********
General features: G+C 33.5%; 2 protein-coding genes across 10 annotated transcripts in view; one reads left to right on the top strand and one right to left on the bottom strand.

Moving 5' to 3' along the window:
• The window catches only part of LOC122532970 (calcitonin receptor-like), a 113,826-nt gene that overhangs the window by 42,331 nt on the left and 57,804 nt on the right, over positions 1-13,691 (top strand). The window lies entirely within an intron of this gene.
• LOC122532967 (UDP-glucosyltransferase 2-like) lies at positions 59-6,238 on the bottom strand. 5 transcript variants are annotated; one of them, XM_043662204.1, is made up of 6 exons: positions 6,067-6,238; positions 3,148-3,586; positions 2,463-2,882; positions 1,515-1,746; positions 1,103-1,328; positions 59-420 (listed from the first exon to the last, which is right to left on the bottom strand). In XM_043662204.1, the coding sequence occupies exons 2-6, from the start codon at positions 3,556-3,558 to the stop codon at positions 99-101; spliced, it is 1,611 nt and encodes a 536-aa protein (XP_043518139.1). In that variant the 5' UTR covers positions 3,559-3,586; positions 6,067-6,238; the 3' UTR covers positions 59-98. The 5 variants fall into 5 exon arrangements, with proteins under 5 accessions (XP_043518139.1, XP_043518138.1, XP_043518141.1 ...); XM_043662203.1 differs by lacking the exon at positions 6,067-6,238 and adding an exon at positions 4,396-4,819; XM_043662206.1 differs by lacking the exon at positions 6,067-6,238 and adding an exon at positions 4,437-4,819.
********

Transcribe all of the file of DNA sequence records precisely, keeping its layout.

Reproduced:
General features: G+C 33.5%; 2 protein-coding genes across 10 annotated transcripts in view; one reads left to right on the top strand and one right to left on the bottom strand.

Moving 5' to 3' along the window:
• The window catches only part of LOC122532970 (calcitonin receptor-like), a 113,826-nt gene that overhangs the window by 42,331 nt on the left and 57,804 nt on the right, over positions 1-13,691 (top strand). The window lies entirely within an intron of this gene.
• LOC122532967 (UDP-glucosyltransferase 2-like) lies at positions 59-6,238 on the bottom strand. 5 transcript variants are annotated; one of them, XM_043662204.1, is made up of 6 exons: positions 6,067-6,238; positions 3,148-3,586; positions 2,463-2,882; positions 1,515-1,746; positions 1,103-1,328; positions 59-420 (listed from the first exon to the last, which is right to left on the bottom strand). In XM_043662204.1, the coding sequence occupies exons 2-6, from the start codon at positions 3,556-3,558 to the stop codon at positions 99-101; spliced, it is 1,611 nt and encodes a 536-aa protein (XP_043518139.1). In that variant the 5' UTR covers positions 3,559-3,586; positions 6,067-6,238; the 3' UTR covers positions 59-98. The 5 variants fall into 5 exon arrangements, with proteins under 5 accessions (XP_043518139.1, XP_043518138.1, XP_043518141.1 ...); XM_043662203.1 differs by lacking the exon at positions 6,067-6,238 and adding an exon at positions 4,396-4,819; XM_043662206.1 differs by lacking the exon at positions 6,067-6,238 and adding an exon at positions 4,437-4,819.